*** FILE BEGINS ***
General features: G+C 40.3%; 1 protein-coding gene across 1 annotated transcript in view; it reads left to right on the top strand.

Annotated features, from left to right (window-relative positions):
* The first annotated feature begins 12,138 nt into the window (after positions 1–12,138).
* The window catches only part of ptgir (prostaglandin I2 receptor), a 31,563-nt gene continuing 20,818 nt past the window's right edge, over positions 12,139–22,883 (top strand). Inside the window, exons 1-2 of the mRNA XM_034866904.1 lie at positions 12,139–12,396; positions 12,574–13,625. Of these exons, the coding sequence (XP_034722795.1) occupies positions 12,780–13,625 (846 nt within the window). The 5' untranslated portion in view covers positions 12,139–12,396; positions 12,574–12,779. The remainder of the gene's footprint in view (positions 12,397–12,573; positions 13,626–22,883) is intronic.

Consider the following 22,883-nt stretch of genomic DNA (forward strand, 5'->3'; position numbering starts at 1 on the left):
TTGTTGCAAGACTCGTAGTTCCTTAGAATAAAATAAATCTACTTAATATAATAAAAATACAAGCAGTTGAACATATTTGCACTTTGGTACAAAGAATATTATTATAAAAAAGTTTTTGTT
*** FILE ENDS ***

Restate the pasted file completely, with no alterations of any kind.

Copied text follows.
General features: G+C 40.3%; 1 protein-coding gene across 1 annotated transcript in view; it reads left to right on the top strand.

Annotated features, from left to right (window-relative positions):
* The first annotated feature begins 12,138 nt into the window (after positions 1–12,138).
* The window catches only part of ptgir (prostaglandin I2 receptor), a 31,563-nt gene continuing 20,818 nt past the window's right edge, over positions 12,139–22,883 (top strand). Inside the window, exons 1-2 of the mRNA XM_034866904.1 lie at positions 12,139–12,396; positions 12,574–13,625. Of these exons, the coding sequence (XP_034722795.1) occupies positions 12,780–13,625 (846 nt within the window). The 5' untranslated portion in view covers positions 12,139–12,396; positions 12,574–12,779. The remainder of the gene's footprint in view (positions 12,397–12,573; positions 13,626–22,883) is intronic.

Consider the following 22,883-nt stretch of genomic DNA (forward strand, 5'->3'; position numbering starts at 1 on the left):
TTGTTGCAAGACTCGTAGTTCCTTAGAATAAAATAAATCTACTTAATATAATAAAAATACAAGCAGTTGAACATATTTGCACTTTGGTACAAAGAATATTATTATAAAAAAGTTTTTGTT